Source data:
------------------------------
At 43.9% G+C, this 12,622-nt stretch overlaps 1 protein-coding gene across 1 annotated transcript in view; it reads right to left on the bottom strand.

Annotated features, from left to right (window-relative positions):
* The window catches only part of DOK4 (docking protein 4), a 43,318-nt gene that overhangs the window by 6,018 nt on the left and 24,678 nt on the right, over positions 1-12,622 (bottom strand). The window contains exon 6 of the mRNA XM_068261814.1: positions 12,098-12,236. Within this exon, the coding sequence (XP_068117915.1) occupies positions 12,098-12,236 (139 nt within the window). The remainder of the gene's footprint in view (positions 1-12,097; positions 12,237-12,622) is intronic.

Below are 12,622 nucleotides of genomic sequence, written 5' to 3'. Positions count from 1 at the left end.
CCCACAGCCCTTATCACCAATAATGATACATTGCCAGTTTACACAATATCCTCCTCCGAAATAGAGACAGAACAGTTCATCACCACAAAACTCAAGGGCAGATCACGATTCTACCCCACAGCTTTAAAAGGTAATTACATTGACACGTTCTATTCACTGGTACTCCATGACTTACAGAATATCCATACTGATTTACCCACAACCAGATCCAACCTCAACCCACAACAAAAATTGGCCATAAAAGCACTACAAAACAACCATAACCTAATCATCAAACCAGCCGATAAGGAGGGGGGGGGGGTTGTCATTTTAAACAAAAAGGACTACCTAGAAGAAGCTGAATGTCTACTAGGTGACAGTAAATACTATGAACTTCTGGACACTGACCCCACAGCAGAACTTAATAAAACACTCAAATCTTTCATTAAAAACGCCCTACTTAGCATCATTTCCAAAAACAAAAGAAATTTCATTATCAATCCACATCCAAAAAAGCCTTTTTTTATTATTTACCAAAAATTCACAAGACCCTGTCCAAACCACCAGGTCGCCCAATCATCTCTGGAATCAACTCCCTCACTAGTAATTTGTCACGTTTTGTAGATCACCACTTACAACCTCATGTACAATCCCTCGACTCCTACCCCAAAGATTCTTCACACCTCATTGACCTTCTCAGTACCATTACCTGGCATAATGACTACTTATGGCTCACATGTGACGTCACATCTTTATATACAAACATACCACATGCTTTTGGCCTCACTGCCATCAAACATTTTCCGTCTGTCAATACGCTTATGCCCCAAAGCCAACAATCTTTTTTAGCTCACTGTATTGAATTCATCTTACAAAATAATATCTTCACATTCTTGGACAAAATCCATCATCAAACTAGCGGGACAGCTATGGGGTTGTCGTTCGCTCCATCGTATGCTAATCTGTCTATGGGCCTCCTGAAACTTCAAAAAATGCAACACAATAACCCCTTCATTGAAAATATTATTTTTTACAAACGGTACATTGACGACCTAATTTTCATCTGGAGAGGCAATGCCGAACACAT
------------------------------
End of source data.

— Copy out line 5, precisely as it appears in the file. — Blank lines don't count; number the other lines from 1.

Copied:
CCCACAGCCCTTATCACCAATAATGATACATTGCCAGTTTACACAATATCCTCCTCCGAAATAGAGACAGAACAGTTCATCACCACAAAACTCAAGGGCAGATCACGATTCTACCCCACAGCTTTAAAAGGTAATTACATTGACACGTTCTATTCACTGGTACTCCATGACTTACAGAATATCCATACTGATTTACCCACAACCAGATCCAACCTCAACCCACAACAAAAATTGGCCATAAAAGCACTACAAAACAACCATAACCTAATCATCAAACCAGCCGATAAGGAGGGGGGGGGGGTTGTCATTTTAAACAAAAAGGACTACCTAGAAGAAGCTGAATGTCTACTAGGTGACAGTAAATACTATGAACTTCTGGACACTGACCCCACAGCAGAACTTAATAAAACACTCAAATCTTTCATTAAAAACGCCCTACTTAGCATCATTTCCAAAAACAAAAGAAATTTCATTATCAATCCACATCCAAAAAAGCCTTTTTTTATTATTTACCAAAAATTCACAAGACCCTGTCCAAACCACCAGGTCGCCCAATCATCTCTGGAATCAACTCCCTCACTAGTAATTTGTCACGTTTTGTAGATCACCACTTACAACCTCATGTACAATCCCTCGACTCCTACCCCAAAGATTCTTCACACCTCATTGACCTTCTCAGTACCATTACCTGGCATAATGACTACTTATGGCTCACATGTGACGTCACATCTTTATATACAAACATACCACATGCTTTTGGCCTCACTGCCATCAAACATTTTCCGTCTGTCAATACGCTTATGCCCCAAAGCCAACAATCTTTTTTAGCTCACTGTATTGAATTCATCTTACAAAATAATATCTTCACATTCTTGGACAAAATCCATCATCAAACTAGCGGGACAGCTATGGGGTTGTCGTTCGCTCCATCGTATGCTAATCTGTCTATGGGCCTCCTGAAACTTCAAAAAATGCAACACAATAACCCCTTCATTGAAAATATTATTTTTTACAAACGGTACATTGACGACCTAATTTTCATCTGGAGAGGCAATGCCGAACACAT